The Watcher Cat

The Watcher Cat

Wednesday, April 17, 2013

"A Pretty Shameful Day for Washington"

In the interest of the right to unrestrained access to firearms, and the right to shoot people with anonymity and impunity, the United States Senate filibustered the Manchin-Toomey bispartisan compromise on gun regulation. The law in fact forbade a national registry, of course, but what the hell. Background checks are bad, right? Guns should flow freely across borders, with no limitation.

Because, after all, what's the worst that could happen?

Let me note the Honor Roll of the Republicans who crossed party lines to support the compromise bill:

*Collins (R-Me);
*Kirk (R-Ill);
*McCain (R-Ariz.); and
Toomey (R-Pa).

And the dishonor role, Democrats who crossed party lines to oppose the bill:

Baucus (D-Mont);
Heitkamp (D-ND); and
Pryor (D-Ark.).

Harry Reid voted against on the final tally so that, under the rules of the Senate, he can re-introduce the bill later in the session.

Oh, the assault weapons ban and magazine restrictions failed too, thanks to the bold defenders of the rights to riddle Bambi, varmints or, what teh hey, schoolchildren, with bullets. Because the Second Amendment requires it, right? Just ask noted liberal Antonin Scalia:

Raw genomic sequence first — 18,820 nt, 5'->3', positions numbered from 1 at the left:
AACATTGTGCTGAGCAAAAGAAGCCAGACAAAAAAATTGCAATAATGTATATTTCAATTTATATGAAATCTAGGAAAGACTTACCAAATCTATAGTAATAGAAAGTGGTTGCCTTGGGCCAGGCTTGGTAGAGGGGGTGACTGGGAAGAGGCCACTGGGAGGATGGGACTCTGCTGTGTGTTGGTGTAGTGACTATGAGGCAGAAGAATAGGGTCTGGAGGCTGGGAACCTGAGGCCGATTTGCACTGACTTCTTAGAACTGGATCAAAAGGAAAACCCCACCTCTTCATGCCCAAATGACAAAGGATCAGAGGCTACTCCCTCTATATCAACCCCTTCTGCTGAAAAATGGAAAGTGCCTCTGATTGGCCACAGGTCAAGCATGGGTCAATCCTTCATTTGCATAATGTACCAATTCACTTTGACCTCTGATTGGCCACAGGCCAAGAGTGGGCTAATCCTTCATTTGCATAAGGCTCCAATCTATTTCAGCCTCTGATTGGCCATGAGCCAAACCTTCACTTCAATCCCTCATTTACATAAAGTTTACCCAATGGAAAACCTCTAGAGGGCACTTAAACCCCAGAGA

nothing in our opinion should be taken to cast doubt on longstanding prohibitions on the possession of firearms by felons and the mentally ill, or laws forbidding the carrying of firearms in sensitive places such as schools and government buildings, or laws imposing conditions and qualifications on the commercial sale of arms.

We also recognize another important limitation on the right to keep and carry arms. Miller said, as we have explained, that the sorts of weapons protected were those “in common use at the time.” 307 U. S., at 179. We think that limitation is fairly supported by the historical tradition of prohibiting the carrying of “dangerous and unusual weapons.” [citations omitted]

It may be objected that if weapons that are most useful in military service—M-16 rifles and the like—may be banned, then the Second Amendment right is completely detached from the prefatory clause. But as we have said, the conception of the militia at the time of the Second Amendment ’s ratification was the body of all citizens capable of military service, who would bring the sorts of lawful weapons that they possessed at home to militia duty. It may well be true today that a militia, to be as effective as militias in the 18th century, would require sophisticated arms that are highly unusual in society at large. Indeed, it may be true that no amount of small arms could be useful against modern-day bombers and tanks. But the fact that modern developments have limited the degree of fit between the prefatory clause and the protected right cannot change our interpretation of the right.
Moreover, as Justice Scalia's majority opinion explicitly stated, "We identify these presumptively lawful regulatory measures only as examples; our list does not purport to be exhaustive."

So the Second Amendment can only be preserved by defeating legislation that the Supreme Court majority that overruled 70 years of case law to expand the Second Amendment found did not violate their expanded conception of Second Amendment.

Today was yet another awful example of Mark Twain's dictum that "It could probably be shown by facts and figures that there is no distinctly native American criminal class except Congress."

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